Teva CEO 'takes the high road' to rebut Mylan chairman's attack

Teva CEO Erez Vigodman

Hold it right there, Mylan: Teva ($TEVA) said in a Wednesday letter to that company's executive chairman. A couple days after receiving a scathing rejection to its $40 billion buyout bid, the Israeli drugmaker has a few things it wants to set straight.

Responding to Mylan ($MYL) Chairman Robert Coury, CEO Erez Vigodman set out to debunk some of Mylan's claims--including that antitrust hurdles and "different and conflicting cultures" would thwart any potential deal, and that "the old Teva"--one plagued by underperforming stock and tumult in its higher ranks--"is very much still alive."

"Your letter paints a fundamentally distorted picture of Teva and ignores its rich heritage, unique culture, industry-leading achievements and contributions that have benefited patients and healthcare systems worldwide," Vigodman wrote.

First off, Coury "considerably overstate[s]" the regulatory challenges to a Teva-Mylan combo, Vigodman said. As he pointed out, most of the two drugmakers' products don't overlap, and those that do have other competitors, too. Teva is confident it can get around any problems that come up--and meet the very 7-month deal-closing window Mylan has promised in its three dismissed offers for Perrigo ($PRGO).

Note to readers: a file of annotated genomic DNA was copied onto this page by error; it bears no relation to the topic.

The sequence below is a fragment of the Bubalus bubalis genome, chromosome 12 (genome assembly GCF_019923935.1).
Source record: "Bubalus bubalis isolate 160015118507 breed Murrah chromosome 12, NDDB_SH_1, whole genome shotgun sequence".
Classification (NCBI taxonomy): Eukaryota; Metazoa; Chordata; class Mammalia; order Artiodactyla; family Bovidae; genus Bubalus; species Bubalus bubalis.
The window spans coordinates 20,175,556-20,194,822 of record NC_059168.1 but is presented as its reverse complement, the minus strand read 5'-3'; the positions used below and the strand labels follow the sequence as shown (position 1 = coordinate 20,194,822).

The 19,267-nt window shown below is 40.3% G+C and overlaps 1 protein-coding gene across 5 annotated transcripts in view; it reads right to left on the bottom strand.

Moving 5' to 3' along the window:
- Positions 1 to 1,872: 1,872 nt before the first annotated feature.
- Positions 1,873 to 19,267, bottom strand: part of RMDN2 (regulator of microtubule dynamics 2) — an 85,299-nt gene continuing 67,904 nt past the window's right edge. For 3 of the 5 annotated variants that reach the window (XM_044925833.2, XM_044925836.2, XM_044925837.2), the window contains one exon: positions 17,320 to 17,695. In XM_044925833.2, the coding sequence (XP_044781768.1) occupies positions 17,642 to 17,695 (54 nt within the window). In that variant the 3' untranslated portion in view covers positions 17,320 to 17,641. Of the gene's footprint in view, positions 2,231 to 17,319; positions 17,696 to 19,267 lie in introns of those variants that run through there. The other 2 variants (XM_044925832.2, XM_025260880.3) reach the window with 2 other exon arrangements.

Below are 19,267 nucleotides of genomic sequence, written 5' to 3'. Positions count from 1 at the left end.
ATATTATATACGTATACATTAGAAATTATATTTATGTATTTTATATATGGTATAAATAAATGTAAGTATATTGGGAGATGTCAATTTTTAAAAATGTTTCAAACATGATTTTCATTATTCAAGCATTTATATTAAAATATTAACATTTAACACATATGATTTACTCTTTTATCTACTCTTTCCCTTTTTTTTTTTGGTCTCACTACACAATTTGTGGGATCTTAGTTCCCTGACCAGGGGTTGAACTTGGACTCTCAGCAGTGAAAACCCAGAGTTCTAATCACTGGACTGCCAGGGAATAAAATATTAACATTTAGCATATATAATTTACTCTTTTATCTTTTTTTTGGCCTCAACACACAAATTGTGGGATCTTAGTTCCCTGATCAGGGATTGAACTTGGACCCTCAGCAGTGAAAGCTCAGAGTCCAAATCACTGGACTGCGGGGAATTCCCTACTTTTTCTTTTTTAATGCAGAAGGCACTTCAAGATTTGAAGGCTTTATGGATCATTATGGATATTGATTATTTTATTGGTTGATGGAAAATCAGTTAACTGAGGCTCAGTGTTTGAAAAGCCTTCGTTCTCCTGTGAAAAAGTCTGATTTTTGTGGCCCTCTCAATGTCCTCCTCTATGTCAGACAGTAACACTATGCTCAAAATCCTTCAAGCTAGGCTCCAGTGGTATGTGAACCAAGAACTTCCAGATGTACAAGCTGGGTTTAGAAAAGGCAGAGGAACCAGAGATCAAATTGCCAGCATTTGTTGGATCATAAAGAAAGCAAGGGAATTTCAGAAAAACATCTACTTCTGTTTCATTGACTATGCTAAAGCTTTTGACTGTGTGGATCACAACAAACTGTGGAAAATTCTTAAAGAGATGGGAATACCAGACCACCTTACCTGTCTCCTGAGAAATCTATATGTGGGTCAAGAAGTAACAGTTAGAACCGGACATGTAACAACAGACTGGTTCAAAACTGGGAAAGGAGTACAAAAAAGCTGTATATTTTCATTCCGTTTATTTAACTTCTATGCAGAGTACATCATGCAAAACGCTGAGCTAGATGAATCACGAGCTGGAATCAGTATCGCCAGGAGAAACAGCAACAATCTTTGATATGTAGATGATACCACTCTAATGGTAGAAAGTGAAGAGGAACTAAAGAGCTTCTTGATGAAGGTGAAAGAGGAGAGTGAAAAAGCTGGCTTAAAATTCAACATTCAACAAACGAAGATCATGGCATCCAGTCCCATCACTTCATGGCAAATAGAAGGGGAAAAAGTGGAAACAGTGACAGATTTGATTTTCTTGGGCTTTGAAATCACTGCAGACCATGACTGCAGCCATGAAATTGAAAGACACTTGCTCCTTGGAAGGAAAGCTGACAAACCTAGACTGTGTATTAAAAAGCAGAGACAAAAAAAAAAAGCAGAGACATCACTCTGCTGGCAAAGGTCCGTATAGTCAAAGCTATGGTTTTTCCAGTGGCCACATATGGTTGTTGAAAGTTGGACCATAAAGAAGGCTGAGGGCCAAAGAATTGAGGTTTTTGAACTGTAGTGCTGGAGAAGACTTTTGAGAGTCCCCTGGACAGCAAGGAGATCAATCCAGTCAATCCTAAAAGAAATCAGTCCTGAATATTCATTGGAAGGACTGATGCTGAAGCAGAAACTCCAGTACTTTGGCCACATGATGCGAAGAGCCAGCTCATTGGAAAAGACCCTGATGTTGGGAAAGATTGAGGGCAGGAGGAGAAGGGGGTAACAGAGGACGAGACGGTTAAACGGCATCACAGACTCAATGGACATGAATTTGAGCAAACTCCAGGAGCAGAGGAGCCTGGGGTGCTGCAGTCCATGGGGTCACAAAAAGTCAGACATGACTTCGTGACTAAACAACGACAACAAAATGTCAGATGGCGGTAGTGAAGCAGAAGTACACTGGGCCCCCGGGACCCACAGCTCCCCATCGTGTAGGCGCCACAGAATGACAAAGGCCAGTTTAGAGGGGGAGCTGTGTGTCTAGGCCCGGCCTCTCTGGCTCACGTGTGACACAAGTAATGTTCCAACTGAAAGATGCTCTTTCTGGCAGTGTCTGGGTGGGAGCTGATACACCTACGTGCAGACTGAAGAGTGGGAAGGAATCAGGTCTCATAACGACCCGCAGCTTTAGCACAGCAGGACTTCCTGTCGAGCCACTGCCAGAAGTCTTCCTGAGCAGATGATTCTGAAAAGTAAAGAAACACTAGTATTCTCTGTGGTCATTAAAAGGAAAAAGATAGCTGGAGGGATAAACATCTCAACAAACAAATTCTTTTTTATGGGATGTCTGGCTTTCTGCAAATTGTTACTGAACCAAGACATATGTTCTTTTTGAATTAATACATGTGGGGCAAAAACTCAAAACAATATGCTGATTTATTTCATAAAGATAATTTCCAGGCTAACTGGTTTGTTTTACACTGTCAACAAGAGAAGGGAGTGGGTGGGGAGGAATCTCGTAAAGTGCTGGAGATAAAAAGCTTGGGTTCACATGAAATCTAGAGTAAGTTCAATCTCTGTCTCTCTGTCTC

Mylan Chairman Robert Coury

Vigodman also called Coury's reference to a cultural clash "puzzling," pointing to Teva's integration experience. His company's leadership team is "respectful of an acquired company's heritage and is focused on preserving each organization's core strengths, competencies and talent," Vigodman contends. And that includes Mylan, he stressed, urging the company to engage in "productive negotiations" and "constructive, good faith dialogue."

While it remains to be seen whether the olive branch impressed Coury, it did catch the attention of analysts, including Oppenheimer's Akiva Felt. He described Vigodman's letter as "classy"--in other words, "exactly the kind of image that the new Teva needs to establish."

"Teva's willingness to take the high road signals to us that the company is much more committed to pursuing the deal than we thought previously," Felt wrote in a Wednesday note to investors.

Meanwhile, Teva got a boost on the earnings front Thursday, delivering a better-than-expected profit tally for Q1. Both non-GAAP earnings of $1.36 and revenue of $5 billion topped Wall Street's expectations, leading the Petah Tikva-based company to up its full-year profit expectations. It now expects non-GAAP EPS to hit between $5.05 and $5.35, a revision to its earlier prediction of $5.00 to $5.30.

- read Teva's letter
- see the Q1 results

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